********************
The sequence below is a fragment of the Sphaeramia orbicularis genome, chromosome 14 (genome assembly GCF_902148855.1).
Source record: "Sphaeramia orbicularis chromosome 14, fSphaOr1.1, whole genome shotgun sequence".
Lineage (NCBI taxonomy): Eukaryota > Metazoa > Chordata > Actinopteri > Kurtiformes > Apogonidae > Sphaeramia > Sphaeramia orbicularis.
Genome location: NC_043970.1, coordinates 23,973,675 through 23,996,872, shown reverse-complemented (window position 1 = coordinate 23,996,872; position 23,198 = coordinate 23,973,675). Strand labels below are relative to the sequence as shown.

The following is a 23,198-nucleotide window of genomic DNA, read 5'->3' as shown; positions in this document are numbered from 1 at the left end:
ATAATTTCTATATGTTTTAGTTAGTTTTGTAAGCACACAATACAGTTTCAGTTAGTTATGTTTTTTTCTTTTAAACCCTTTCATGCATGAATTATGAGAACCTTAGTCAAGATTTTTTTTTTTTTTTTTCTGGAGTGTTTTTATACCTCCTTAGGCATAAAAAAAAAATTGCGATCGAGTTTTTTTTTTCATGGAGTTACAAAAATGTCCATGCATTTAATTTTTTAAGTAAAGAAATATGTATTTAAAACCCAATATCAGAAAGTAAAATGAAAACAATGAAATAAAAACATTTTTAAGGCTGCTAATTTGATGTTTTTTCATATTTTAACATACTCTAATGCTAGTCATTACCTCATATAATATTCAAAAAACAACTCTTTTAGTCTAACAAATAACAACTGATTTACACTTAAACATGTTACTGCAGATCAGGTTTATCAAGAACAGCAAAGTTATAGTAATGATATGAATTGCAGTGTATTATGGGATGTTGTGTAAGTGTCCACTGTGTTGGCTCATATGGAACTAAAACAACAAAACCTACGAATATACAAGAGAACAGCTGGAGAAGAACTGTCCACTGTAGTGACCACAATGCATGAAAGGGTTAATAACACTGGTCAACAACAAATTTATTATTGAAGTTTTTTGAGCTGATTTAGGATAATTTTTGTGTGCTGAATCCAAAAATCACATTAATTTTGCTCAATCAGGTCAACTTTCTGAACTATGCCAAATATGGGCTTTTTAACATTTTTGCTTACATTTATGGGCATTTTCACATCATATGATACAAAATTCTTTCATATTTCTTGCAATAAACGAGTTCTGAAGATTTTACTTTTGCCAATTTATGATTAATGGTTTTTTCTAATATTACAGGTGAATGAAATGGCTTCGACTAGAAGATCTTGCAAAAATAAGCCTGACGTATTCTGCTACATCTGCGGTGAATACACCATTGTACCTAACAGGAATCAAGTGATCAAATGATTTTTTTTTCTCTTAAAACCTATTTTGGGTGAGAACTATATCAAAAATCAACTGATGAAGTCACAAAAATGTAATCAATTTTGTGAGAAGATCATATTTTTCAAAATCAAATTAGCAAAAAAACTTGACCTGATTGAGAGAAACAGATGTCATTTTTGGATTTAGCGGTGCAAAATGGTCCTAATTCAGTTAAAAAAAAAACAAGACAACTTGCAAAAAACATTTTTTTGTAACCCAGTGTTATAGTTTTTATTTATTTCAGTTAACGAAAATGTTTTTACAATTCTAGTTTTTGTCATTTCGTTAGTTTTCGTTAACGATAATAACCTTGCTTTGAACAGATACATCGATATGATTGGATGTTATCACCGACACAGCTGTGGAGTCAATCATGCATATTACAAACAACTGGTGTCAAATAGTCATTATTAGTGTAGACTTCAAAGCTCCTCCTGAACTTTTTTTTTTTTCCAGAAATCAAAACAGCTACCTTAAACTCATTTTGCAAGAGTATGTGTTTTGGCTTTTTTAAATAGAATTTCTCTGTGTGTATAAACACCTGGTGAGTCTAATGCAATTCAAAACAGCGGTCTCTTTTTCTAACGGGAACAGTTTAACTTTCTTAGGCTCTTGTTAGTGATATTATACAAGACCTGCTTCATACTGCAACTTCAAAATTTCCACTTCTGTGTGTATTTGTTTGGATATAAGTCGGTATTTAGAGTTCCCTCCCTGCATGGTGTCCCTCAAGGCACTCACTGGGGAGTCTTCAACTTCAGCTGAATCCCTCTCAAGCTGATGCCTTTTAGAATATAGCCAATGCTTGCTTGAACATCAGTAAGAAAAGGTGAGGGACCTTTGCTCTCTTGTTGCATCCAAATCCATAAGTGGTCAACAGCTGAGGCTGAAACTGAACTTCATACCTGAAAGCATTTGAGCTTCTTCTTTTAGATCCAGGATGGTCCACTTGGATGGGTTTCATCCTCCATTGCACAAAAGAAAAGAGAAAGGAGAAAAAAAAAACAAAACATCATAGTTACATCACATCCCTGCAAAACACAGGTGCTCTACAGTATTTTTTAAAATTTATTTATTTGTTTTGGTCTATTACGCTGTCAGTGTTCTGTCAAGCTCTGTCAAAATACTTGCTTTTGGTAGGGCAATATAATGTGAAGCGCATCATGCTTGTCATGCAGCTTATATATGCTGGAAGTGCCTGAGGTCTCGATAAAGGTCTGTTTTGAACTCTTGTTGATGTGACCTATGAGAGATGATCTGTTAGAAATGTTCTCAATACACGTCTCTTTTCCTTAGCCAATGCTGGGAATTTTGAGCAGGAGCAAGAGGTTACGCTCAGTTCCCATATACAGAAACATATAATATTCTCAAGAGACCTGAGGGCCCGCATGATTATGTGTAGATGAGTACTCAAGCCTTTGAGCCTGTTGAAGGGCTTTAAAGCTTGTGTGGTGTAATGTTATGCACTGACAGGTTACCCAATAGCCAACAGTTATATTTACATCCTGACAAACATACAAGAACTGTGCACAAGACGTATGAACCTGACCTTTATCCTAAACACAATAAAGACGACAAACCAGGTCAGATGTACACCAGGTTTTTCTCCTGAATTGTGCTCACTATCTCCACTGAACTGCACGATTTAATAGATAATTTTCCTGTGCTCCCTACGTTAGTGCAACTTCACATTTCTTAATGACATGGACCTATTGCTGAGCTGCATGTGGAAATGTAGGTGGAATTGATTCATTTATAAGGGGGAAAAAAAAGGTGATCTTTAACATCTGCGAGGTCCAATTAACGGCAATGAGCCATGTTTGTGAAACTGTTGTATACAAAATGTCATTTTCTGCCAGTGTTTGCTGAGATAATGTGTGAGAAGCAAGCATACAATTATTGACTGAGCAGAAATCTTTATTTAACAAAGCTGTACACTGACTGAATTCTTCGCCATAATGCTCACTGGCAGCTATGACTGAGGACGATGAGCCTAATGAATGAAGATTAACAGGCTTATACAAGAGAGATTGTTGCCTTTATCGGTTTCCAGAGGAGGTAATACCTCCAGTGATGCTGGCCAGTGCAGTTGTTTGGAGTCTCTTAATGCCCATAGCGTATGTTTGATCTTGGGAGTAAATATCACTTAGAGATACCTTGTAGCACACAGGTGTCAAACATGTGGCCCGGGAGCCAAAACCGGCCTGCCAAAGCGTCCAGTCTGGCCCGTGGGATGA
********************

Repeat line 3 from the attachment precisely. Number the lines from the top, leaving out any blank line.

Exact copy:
Lineage (NCBI taxonomy): Eukaryota > Metazoa > Chordata > Actinopteri > Kurtiformes > Apogonidae > Sphaeramia > Sphaeramia orbicularis.